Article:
A NASA Discovery mission to conduct the first orbital study
of the innermost planet
NASA logo carnegie institution logo JHU APL logo

Why Mercury?
The Mission
Gallery
Education
News Center
Science Operations
Who We Are
FAQs
Related Links
Contacts
Home

Download iPhone/iPad app Explore orbital data with quickmap Question and Answer Mercury Orbit Insertion Where is MESSENGER? Where is Mercury now? Subscribe to MESSENGER eNews



String Section
Click on image to enlarge.
String Section
Release Date: April 22, 2011
Topics: Named Craters, WAC



Date acquired: April 05, 2011
Image Mission Elapsed Time (MET): 210460589
Image ID: 91821
Instrument: Wide Angle Camera (WAC) of the Mercury Dual Imaging System (MDIS)
WAC filter: 12 (828 nanometers)
Center Latitude: 63.3
Center Longitude: 354.3 E
Resolution: 639 meters/pixel
Scale: The image is about 160 km (100 mi.) on a side.


Of Interest: This image covers one section of the 110-km diameter crater Abedin. The center of the crater, marked by central peak mountains, is at the lower left corner of the image. Strings of secondary craters, formed by blocks of material thrown out of the main crater, are arranged in a generally radial pattern leading away from the crater. The secondary craters are found at or beyond a distance of about one crater radius from the rim. The area adjacent to the rim is dominated by the crater's continuous ejecta blanket. The image was collected as part of MESSENGER's color base map. It was binned on the spacecraft from its original size of 1024 by 1024 pixels to 256 by 256.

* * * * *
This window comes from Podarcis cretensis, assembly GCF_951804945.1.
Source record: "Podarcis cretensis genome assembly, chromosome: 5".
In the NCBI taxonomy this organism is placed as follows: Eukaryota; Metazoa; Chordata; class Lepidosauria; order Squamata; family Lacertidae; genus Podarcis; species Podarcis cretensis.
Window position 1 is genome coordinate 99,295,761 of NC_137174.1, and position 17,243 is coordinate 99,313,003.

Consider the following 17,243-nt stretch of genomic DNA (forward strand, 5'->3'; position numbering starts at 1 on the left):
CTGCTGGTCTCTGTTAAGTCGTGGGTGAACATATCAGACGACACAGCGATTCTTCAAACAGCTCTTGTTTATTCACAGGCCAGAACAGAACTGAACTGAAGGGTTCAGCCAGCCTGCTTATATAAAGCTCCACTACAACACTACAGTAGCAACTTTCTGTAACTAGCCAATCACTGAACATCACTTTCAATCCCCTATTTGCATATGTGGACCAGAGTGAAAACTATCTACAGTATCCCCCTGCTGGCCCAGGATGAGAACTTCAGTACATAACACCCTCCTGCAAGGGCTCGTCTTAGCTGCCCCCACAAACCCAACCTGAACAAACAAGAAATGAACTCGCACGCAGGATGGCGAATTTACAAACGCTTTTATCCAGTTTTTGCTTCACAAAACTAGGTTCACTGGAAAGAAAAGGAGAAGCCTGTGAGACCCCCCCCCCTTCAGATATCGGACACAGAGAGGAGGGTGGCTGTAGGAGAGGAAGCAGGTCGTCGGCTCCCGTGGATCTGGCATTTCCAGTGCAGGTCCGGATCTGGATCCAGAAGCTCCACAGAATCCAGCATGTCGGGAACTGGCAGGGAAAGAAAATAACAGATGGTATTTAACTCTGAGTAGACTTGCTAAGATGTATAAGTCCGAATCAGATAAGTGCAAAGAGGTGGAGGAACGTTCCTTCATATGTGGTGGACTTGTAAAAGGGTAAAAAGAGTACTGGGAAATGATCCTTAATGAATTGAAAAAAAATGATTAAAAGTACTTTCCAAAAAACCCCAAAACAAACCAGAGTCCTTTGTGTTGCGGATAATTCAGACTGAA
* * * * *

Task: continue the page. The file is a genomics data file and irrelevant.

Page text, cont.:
MDIS's color base map is composed of WAC images taken through eight different narrow-band color filters and will cover more than 90% of Mercury's surface with an average resolution of 1 kilometer/pixel (0.6 miles/pixel). The highest-quality color images are obtained for Mercury's surface when both the spacecraft and the Sun are overhead, so these images typically are taken with viewing conditions of low incidence and emission angles.


The MESSENGER spacecraft is the first ever to orbit the planet Mercury, and the spacecraft's seven scientific instruments and radio science investigation are unraveling the history and evolution of the Solar System's innermost planet. Visit the Why Mercury? section of this website to learn more about the key science questions that the MESSENGER mission is addressing. During the one-year primary mission, MDIS is scheduled to acquire more than 75,000 images in support of MESSENGER's science goals.

Credit: NASA/Johns Hopkins University Applied Physics Laboratory/Carnegie Institution of Washington


For information regarding the use of MESSENGER images, see the image use policy.


   

   Top  | Contacts
© 1999-2014 by JHU/APL